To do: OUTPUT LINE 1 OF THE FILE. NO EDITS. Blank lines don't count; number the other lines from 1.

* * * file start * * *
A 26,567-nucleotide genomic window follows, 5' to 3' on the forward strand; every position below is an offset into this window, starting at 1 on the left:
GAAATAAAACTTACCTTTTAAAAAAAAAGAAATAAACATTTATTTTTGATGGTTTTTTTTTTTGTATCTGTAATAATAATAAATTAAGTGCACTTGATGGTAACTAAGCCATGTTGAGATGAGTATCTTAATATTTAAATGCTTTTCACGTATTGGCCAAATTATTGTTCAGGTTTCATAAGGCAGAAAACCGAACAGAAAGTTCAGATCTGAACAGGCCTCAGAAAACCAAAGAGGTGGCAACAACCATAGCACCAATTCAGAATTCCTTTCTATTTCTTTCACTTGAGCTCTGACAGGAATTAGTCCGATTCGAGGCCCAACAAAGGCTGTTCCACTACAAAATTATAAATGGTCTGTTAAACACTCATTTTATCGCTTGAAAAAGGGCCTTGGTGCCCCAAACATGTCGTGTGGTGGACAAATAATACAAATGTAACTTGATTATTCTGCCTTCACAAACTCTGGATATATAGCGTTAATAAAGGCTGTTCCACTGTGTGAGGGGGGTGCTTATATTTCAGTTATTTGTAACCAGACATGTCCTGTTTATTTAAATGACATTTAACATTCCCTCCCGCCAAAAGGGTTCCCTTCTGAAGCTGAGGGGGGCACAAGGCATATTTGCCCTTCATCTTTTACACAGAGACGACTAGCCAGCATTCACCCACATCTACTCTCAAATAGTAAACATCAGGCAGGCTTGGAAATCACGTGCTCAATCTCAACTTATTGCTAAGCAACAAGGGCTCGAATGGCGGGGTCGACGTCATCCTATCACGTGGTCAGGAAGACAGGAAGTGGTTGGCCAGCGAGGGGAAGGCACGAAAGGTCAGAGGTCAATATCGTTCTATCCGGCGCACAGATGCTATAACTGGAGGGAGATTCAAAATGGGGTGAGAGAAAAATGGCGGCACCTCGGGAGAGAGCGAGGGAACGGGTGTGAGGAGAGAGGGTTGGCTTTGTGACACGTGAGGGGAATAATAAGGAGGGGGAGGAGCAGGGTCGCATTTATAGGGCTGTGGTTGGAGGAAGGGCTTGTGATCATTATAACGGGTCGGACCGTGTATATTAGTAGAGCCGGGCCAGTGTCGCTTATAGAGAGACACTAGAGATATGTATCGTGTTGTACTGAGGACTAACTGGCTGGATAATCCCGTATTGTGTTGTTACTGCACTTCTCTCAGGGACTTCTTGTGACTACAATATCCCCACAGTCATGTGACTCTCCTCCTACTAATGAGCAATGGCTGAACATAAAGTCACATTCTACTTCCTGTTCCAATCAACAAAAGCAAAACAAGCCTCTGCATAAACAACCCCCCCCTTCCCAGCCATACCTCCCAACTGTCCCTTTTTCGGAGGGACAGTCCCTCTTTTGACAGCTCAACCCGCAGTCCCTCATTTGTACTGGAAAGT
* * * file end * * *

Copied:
A 26,567-nucleotide genomic window follows, 5' to 3' on the forward strand; every position below is an offset into this window, starting at 1 on the left: